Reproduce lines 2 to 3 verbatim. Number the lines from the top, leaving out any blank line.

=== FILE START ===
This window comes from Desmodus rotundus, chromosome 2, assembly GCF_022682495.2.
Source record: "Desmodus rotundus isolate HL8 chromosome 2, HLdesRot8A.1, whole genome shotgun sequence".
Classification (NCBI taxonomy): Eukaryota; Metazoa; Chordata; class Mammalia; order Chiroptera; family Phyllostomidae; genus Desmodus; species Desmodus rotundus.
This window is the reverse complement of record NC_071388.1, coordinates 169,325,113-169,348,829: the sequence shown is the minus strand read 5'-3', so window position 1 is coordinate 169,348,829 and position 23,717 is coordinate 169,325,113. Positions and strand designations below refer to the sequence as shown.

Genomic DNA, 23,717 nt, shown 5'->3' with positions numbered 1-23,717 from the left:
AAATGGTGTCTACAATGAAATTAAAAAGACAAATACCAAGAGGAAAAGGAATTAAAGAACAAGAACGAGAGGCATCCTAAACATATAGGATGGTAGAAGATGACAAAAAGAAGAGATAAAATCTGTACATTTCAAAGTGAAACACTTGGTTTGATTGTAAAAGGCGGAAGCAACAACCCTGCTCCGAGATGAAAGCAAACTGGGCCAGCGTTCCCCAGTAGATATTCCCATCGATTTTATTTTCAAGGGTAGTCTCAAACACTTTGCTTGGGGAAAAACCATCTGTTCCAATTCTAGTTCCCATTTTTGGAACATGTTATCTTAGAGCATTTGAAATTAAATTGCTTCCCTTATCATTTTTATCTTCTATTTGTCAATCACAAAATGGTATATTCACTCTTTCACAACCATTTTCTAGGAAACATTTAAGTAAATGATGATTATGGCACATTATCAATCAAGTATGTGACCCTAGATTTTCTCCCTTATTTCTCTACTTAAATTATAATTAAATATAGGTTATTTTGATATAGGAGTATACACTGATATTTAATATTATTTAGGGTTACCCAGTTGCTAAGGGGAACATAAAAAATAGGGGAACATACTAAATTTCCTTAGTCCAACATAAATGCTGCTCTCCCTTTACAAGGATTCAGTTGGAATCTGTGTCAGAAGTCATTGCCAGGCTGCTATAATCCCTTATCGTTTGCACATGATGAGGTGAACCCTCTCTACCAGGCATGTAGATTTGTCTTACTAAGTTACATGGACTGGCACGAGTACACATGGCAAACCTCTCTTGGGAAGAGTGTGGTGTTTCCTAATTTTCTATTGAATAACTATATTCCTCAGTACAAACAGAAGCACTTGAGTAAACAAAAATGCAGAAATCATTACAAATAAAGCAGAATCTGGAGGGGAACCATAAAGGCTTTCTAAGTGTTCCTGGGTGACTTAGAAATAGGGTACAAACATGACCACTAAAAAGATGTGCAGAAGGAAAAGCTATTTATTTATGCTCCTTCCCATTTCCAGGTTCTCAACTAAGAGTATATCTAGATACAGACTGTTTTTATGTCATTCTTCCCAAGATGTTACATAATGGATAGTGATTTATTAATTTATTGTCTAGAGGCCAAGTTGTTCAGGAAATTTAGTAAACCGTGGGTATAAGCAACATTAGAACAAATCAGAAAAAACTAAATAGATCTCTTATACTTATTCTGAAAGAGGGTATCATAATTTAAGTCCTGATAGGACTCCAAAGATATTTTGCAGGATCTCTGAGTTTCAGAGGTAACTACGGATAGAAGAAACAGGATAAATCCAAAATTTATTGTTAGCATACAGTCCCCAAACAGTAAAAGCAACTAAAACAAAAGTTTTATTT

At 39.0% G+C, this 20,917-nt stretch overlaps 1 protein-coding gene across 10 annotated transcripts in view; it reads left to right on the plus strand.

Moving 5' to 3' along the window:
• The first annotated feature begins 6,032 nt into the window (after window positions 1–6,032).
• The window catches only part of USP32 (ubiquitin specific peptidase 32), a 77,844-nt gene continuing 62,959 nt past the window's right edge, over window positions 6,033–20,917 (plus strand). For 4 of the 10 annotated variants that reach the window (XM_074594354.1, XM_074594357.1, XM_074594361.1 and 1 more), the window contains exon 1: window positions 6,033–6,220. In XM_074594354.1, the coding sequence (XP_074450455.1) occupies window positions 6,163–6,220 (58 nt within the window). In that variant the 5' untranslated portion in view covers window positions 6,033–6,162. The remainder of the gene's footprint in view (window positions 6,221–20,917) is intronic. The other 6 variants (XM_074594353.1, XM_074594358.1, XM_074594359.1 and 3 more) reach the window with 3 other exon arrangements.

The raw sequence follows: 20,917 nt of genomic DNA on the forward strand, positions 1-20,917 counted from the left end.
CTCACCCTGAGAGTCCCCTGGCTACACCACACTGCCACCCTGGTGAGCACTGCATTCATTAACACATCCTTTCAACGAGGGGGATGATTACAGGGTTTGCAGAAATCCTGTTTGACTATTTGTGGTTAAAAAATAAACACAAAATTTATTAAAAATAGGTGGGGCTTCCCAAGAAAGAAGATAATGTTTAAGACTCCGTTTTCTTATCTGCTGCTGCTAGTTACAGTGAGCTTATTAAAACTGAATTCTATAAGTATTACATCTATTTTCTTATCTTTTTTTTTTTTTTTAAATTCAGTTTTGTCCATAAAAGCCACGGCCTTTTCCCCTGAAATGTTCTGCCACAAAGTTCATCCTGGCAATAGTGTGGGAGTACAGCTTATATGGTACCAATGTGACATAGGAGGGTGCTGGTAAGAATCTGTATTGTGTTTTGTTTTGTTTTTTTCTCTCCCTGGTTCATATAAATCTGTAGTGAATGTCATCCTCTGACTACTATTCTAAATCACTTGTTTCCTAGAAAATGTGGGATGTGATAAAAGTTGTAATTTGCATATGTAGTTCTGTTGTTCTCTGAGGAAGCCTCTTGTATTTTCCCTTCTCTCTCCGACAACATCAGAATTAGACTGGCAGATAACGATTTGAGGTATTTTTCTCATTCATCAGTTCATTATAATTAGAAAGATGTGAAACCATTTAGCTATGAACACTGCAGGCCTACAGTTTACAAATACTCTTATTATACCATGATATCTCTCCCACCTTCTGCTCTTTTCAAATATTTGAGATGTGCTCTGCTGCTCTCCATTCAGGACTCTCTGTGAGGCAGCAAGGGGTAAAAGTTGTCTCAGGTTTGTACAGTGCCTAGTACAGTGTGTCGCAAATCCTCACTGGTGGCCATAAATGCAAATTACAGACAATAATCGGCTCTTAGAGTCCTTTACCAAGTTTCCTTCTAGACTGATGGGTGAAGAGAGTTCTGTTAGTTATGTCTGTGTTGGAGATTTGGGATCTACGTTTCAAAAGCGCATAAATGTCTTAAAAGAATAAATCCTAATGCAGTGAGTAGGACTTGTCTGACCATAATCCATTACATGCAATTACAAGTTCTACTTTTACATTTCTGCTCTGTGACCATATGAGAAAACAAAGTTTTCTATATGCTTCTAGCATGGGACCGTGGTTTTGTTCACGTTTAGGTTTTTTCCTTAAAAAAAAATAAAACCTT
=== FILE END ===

Source record: "Desmodus rotundus isolate HL8 chromosome 2, HLdesRot8A.1, whole genome shotgun sequence".
Classification (NCBI taxonomy): Eukaryota; Metazoa; Chordata; class Mammalia; order Chiroptera; family Phyllostomidae; genus Desmodus; species Desmodus rotundus.